Freddie deBoer recently read an oral history of the film Dazed and Confused. He found himself wondering about the sense, among the cast and crew of the movie, that the kind of teenage cruelty depicted would never fly today. In At the Heart of It All, the writer, who never seems shy about openly discussing the more difficult aspects of life, argues that this type of cruelty among teenagers is not only still here, but will indeed never fully go away.
But of course the world has not changed, not from the way things were in the 90s nor from the 70s, in most important ways. And one way that the world has not changed is that young people still treat each other with casual brutality that stems from the intense self-loathing that powers bullying, the awkwardness of our bodies and selves at that age, and the relentless jockeying for social rank endemic to high school. The vocabulary has changed, and there may be certain new kinds of plausible deniability built in to what were once more nakedly brutal practices. (More naked and thus more honest.) But I promise you that every single day high school students are absolutely savage to each other. What’s more, human nature being what it is, I’m sure that they now do so explicitly utilizing the politicized and therapeutic language that proponents of social justice norms foolishly assume is an antidote to that bad behavior. Because interpersonal cruelty is a universal aspect of the human condition and any philosophy can be bent to its use. This condition can perhaps at times be ameliorated but it can never be eliminated and learning this reality is an important part of growing up. Cruelty is here to stay.
What today’s social justice politics ask for is a world that’s nice, a world that’s safe for everyone all the time. And of course this is impossible. The nice world is never coming. Yes, we need to work to make the world a more equitable and humane place. There are certain areas in that domain where progress is possible. But to say, as many now do, that we need to eliminate bullying, or even eliminate microaggressions, is no less fantastical than saying we need to build spaceships to take us away from this fallen earth.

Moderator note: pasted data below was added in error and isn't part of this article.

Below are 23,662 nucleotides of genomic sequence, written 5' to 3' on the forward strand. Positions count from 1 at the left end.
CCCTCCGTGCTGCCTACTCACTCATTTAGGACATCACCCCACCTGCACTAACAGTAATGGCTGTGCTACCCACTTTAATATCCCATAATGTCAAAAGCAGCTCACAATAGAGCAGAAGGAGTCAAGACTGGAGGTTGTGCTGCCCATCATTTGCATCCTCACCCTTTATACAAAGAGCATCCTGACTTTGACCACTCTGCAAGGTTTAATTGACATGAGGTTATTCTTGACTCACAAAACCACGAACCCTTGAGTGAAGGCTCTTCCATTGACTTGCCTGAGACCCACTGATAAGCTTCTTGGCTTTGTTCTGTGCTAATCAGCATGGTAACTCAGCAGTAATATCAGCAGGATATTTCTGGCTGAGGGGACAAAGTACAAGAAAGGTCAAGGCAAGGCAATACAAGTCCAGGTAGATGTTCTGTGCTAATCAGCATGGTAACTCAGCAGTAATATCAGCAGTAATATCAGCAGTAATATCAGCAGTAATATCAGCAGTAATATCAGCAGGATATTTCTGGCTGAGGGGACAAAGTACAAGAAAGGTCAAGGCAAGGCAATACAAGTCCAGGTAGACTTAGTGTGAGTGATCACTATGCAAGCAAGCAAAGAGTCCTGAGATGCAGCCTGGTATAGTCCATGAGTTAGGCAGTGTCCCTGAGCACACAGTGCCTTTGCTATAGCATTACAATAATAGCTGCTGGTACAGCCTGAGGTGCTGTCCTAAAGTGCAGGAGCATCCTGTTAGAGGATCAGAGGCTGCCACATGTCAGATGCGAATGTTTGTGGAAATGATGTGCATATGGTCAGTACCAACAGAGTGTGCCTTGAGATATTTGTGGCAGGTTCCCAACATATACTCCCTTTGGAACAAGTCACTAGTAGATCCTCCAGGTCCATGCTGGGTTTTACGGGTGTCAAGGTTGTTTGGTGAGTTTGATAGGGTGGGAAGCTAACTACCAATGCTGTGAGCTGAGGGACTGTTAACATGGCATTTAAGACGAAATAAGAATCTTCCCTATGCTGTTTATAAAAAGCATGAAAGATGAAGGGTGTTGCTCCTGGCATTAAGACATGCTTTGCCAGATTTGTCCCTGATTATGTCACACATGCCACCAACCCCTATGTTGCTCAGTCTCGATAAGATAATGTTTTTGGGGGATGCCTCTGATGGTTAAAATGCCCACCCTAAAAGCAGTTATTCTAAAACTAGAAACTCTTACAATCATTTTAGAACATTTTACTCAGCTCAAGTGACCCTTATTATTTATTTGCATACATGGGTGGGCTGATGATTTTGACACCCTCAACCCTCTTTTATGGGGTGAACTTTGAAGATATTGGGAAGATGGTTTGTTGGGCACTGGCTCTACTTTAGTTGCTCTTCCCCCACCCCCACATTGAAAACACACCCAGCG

I don't know where deBoer stands on religion. His take on human nature, though, seems to borrow from the Christian tradition. His specific use of the word "fallen," that references (whether intentionally or not), the first story of the book of Genesis, commonly referred to as "the Fall." In Christian writing, we are frequently grappling with how to live our faith in a fallen world. To be more specific, though, deBoer almost sounds Calvinist.1 He relays a strong skepticism that we can ever enact enough positive conditioning or even societal shaming mechanisms to eliminate the base tendencies of humanity. In Christianity, this is where unmerited grace comes in.
Interestingly, deBoer's stance on human tendencies and the modern desire to rewire them matches the take on modernity that comes from Orthodox priest Fr. Stephen Freeman.
Again, that reception is not purely passive. We use what we receive. We invent, we improve. We enjoy. However, doing those things with a heart that gratefully receives what has been given, and that seeks to know and understand the nature of that gift, is vastly different than the various arrogant modernisms of “making the world a better place,” and “re-inventing human beings.”
Along with Freeman's sense of gratitude comes a pessimism about how much humanity can be changed through systematic means. “People are people,” as the Depeche Mode song goes. Or “boys will be boys” as one bully’s father said when his son was picking on my brother. In some ways, we recognize that human nature stays the same across the generations.
We shouldn't resign ourselves to tolerance of cruelty, though. From a Christian perspective, we are called to help bring about God’s kingdom “on earth, as it is in heaven.”2 We may not always be perfect in our attempts. We may fall short. We may even find ourselves disheartened that we can never be fully successful. Jesus, after all, reminded us that "the poor you will always have with you."3 He also expected that we tend to the poor and try and alleviate conditions of inequity, though. I understand where the deBoer and Freeman are coming from, because many many contemporary attempts to fix the problems of social interaction tend to go too far past the mark. Even so, I want us to recognize that acknowledgment and acceptance are two different things.